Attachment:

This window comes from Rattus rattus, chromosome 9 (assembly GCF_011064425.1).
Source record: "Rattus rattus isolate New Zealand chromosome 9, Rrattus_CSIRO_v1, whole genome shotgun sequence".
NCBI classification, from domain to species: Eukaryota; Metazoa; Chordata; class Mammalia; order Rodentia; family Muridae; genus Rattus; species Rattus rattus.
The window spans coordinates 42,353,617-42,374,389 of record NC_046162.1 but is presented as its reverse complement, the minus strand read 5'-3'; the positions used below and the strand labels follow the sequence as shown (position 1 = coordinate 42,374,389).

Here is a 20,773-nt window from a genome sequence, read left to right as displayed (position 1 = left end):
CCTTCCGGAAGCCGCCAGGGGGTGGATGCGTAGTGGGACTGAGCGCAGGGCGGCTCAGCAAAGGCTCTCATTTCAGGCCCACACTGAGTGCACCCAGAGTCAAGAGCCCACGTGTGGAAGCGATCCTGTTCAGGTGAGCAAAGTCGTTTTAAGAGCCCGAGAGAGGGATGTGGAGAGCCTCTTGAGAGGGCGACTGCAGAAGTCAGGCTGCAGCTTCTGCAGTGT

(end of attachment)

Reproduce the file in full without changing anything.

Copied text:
This window comes from Rattus rattus, chromosome 9 (assembly GCF_011064425.1).
Source record: "Rattus rattus isolate New Zealand chromosome 9, Rrattus_CSIRO_v1, whole genome shotgun sequence".
NCBI classification, from domain to species: Eukaryota; Metazoa; Chordata; class Mammalia; order Rodentia; family Muridae; genus Rattus; species Rattus rattus.
The window spans coordinates 42,353,617-42,374,389 of record NC_046162.1 but is presented as its reverse complement, the minus strand read 5'-3'; the positions used below and the strand labels follow the sequence as shown (position 1 = coordinate 42,374,389).

Here is a 20,773-nt window from a genome sequence, read left to right as displayed (position 1 = left end):
CCTTCCGGAAGCCGCCAGGGGGTGGATGCGTAGTGGGACTGAGCGCAGGGCGGCTCAGCAAAGGCTCTCATTTCAGGCCCACACTGAGTGCACCCAGAGTCAAGAGCCCACGTGTGGAAGCGATCCTGTTCAGGTGAGCAAAGTCGTTTTAAGAGCCCGAGAGAGGGATGTGGAGAGCCTCTTGAGAGGGCGACTGCAGAAGTCAGGCTGCAGCTTCTGCAGTGT